In order to ensure the transfer of know-how and technology in times of the pandemic, the Manmade Fibers segment of the Swiss Oerlikon Group will start its new webinar series in November. Four interesting technology lectures are planned until the end of 2020 which will be held in English. Current trends in the production of manmade fibers as well as Oerlikons technology solutions will be presented and discussed with the participants. A continuation of the webinar series is already planned for 2021.

In order to ensure the transfer of know-how and technology in times of the pandemic, the Manmade Fibers segment of the Swiss Oerlikon Group will start its new webinar series in November. Four interesting technology lectures are planned until the end of 2020 which will be held in English. Current trends in the production of manmade fibers as well as Oerlikons technology solutions will be presented and discussed with the participants. A continuation of the webinar series is already planned for 2021.

  • Factory know-how from a single source – A boost for your efficiency
    4. November 2020: 11:00-11:45h CET
    Speaker: Jochen Adler, Oerlikon Manmade Fibers CTO*
     
  • VarioFil – Your compact spinning solution
    11. November 2020: 11:00-11:45h CET
    Speaker: Ralf Morgenroth, Head of Engineering Textile Machinery BB Engineering (BBE)*
     
  • Green Technologies – Join us on the road to a sustainable fiber industry
    2. December 2020: 11:00-11:45h CET
    Speaker: Markus Reichwein, Head of Product Management Oerlikon Manmade Fibers*
     
  • VacuFil – Your future upcycling plant, from waste to value
    9. December 2020: 11:00-11:45h CET
    Speaker: Matthias Schmitz, Head of Engineering Recycling Technology, BB Engineering (BBE)*

 

*Please read the attached document for more information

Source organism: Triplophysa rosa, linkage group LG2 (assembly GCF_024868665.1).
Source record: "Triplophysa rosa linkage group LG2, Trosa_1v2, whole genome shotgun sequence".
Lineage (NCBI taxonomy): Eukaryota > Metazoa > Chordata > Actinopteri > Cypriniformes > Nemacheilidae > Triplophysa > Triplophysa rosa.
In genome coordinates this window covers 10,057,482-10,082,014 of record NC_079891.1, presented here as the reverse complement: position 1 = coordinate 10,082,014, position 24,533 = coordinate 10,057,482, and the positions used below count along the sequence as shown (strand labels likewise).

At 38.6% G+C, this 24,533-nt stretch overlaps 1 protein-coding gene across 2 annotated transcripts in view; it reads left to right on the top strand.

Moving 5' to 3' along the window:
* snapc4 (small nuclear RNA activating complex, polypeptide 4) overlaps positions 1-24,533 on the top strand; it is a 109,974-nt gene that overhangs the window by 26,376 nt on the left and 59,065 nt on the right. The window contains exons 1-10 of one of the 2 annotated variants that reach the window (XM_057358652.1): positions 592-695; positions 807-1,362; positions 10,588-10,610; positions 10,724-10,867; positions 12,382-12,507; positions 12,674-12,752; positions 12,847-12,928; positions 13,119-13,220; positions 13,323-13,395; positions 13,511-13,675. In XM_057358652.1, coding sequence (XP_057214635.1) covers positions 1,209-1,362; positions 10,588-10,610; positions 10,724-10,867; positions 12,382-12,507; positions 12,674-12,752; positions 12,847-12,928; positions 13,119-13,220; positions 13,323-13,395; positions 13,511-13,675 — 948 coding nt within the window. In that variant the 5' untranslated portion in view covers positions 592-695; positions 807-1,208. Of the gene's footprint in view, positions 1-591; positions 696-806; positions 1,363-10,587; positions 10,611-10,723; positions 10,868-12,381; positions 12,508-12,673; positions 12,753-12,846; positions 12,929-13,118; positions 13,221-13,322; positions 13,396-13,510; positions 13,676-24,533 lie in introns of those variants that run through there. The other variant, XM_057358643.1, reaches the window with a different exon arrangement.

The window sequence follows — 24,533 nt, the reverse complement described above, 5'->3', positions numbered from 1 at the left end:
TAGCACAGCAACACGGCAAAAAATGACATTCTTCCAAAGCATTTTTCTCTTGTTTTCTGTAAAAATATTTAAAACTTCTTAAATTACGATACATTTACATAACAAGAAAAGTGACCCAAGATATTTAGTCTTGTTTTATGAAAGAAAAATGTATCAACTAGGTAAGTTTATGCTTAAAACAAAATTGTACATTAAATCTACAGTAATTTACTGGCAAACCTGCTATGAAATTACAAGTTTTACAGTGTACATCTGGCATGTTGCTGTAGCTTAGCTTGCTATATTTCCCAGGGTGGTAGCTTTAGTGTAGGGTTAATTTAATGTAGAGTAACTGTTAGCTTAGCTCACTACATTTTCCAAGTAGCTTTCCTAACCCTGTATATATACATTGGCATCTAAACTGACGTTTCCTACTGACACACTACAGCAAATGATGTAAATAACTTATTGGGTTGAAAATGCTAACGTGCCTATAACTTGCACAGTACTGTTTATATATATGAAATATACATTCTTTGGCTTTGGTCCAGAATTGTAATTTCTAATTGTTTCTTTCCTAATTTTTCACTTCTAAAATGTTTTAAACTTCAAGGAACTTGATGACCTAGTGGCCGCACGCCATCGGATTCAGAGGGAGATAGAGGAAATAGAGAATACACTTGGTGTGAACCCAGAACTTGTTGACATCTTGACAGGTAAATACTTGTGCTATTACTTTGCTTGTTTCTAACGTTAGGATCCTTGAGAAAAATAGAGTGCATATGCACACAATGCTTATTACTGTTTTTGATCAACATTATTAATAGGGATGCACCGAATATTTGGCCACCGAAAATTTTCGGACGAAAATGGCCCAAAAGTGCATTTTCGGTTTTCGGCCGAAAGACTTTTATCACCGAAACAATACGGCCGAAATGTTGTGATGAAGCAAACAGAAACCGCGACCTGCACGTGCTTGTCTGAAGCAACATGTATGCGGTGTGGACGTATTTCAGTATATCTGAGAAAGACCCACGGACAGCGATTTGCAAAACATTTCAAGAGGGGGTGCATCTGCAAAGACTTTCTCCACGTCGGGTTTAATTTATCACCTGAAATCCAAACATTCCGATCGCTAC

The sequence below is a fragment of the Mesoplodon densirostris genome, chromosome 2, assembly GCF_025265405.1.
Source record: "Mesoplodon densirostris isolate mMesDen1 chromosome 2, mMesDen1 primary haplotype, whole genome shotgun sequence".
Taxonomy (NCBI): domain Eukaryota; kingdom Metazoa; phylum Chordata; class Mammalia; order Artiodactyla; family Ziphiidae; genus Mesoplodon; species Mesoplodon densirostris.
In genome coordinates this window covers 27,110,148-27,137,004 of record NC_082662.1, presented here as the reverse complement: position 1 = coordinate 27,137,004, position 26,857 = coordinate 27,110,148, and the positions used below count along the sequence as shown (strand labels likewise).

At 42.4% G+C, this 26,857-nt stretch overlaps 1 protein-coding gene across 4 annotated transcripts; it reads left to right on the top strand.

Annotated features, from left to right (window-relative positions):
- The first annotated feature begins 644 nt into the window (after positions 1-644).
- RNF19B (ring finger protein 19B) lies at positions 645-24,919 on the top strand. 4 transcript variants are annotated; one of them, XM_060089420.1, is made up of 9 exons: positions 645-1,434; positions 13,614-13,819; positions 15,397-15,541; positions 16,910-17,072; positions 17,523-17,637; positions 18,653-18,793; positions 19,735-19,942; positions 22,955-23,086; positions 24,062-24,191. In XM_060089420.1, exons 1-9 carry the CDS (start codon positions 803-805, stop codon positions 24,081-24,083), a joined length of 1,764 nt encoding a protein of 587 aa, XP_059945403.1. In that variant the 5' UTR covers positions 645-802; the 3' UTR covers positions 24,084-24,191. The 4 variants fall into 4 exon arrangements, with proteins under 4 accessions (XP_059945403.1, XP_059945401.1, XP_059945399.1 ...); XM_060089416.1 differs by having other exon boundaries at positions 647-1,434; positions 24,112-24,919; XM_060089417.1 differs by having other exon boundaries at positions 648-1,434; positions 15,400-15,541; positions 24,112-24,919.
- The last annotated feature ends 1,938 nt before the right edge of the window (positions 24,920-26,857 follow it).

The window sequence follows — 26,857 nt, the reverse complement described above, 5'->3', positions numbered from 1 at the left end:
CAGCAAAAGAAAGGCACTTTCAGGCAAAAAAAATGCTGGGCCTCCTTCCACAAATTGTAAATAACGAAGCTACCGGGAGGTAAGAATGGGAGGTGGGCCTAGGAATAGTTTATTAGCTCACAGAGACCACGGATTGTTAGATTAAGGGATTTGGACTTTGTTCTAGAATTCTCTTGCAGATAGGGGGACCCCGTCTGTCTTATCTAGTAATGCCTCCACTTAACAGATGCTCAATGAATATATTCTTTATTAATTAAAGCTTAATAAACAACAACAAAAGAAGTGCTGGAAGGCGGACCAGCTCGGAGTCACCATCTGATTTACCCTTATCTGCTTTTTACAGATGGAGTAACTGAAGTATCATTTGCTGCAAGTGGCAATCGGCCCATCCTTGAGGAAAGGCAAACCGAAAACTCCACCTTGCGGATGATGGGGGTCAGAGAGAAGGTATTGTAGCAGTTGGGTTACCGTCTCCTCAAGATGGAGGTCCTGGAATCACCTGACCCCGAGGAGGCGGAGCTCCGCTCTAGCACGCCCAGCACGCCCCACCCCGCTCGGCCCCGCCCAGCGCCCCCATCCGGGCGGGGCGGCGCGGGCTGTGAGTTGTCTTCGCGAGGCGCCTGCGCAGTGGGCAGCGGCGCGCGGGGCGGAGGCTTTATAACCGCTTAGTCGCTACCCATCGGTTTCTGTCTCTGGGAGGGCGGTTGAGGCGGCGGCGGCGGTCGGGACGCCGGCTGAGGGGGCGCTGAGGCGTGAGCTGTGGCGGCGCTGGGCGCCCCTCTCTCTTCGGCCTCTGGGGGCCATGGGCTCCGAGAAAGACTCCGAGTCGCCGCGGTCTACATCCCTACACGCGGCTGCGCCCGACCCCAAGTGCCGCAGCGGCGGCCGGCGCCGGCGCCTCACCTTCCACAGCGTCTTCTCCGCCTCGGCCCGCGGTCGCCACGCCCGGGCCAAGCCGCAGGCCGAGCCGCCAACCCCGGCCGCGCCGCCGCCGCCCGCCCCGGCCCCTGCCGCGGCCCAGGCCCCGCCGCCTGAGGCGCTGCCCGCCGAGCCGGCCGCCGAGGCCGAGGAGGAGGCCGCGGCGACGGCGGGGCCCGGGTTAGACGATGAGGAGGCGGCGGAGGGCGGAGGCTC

Source:

Oerlikon Textile GmbH & Co. KG

Oerlikon: Virtual Exhibition (c) Oerlikon
08.10.2020

Oerlikon at Innovate Textile & Apparel Virtual Trade Show

The textile machinery industry is eagerly awaiting the start of the virtual trade show "Innovate Textile & Apparel". What and how will the more than 160 exhibitors present themselves virtually? How will the approximately 10,000 registered visitors accept the digital offer? WTIN is breaking new ground as organizer with this platform. But one thing is already certain: From 15 to 30 October 2020, they will bring the textile machinery industry a little closer together again in the Corona Pandemic. Oerlikon invites all visitors to take a look into the future of manmade fibers production and get to know the comprehensive range of products and services.

The textile machinery industry is eagerly awaiting the start of the virtual trade show "Innovate Textile & Apparel". What and how will the more than 160 exhibitors present themselves virtually? How will the approximately 10,000 registered visitors accept the digital offer? WTIN is breaking new ground as organizer with this platform. But one thing is already certain: From 15 to 30 October 2020, they will bring the textile machinery industry a little closer together again in the Corona Pandemic. Oerlikon invites all visitors to take a look into the future of manmade fibers production and get to know the comprehensive range of products and services.